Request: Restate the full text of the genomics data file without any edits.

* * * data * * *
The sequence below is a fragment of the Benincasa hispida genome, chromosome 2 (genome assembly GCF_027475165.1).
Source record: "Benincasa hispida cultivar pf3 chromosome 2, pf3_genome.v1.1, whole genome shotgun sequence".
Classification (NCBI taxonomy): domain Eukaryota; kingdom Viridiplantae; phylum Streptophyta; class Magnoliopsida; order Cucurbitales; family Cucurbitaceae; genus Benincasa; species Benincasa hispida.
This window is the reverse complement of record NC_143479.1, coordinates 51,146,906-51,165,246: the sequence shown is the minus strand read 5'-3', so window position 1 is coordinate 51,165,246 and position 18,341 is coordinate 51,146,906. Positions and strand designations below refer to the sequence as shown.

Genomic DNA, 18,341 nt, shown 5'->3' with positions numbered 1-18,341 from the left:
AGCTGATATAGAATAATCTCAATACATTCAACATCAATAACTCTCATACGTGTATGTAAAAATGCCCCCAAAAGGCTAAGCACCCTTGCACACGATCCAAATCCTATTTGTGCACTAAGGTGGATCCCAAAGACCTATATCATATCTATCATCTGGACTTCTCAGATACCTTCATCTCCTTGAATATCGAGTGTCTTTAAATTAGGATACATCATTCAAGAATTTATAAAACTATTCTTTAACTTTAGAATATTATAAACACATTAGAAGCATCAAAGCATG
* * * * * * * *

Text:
The sequence below is a fragment of the Benincasa hispida genome, chromosome 2 (genome assembly GCF_027475165.1).
Source record: "Benincasa hispida cultivar pf3 chromosome 2, pf3_genome.v1.1, whole genome shotgun sequence".
Classification (NCBI taxonomy): domain Eukaryota; kingdom Viridiplantae; phylum Streptophyta; class Magnoliopsida; order Cucurbitales; family Cucurbitaceae; genus Benincasa; species Benincasa hispida.
This window is the reverse complement of record NC_143479.1, coordinates 51,146,906-51,165,246: the sequence shown is the minus strand read 5'-3', so window position 1 is coordinate 51,165,246 and position 18,341 is coordinate 51,146,906. Positions and strand designations below refer to the sequence as shown.

Genomic DNA, 18,341 nt, shown 5'->3' with positions numbered 1-18,341 from the left:
AGCTGATATAGAATAATCTCAATACATTCAACATCAATAACTCTCATACGTGTATGTAAAAATGCCCCCAAAAGGCTAAGCACCCTTGCACACGATCCAAATCCTATTTGTGCACTAAGGTGGATCCCAAAGACCTATATCATATCTATCATCTGGACTTCTCAGATACCTTCATCTCCTTGAATATCGAGTGTCTTTAAATTAGGATACATCATTCAAGAATTTATAAAACTATTCTTTAACTTTAGAATATTATAAACACATTAGAAGCATCAAAGCATG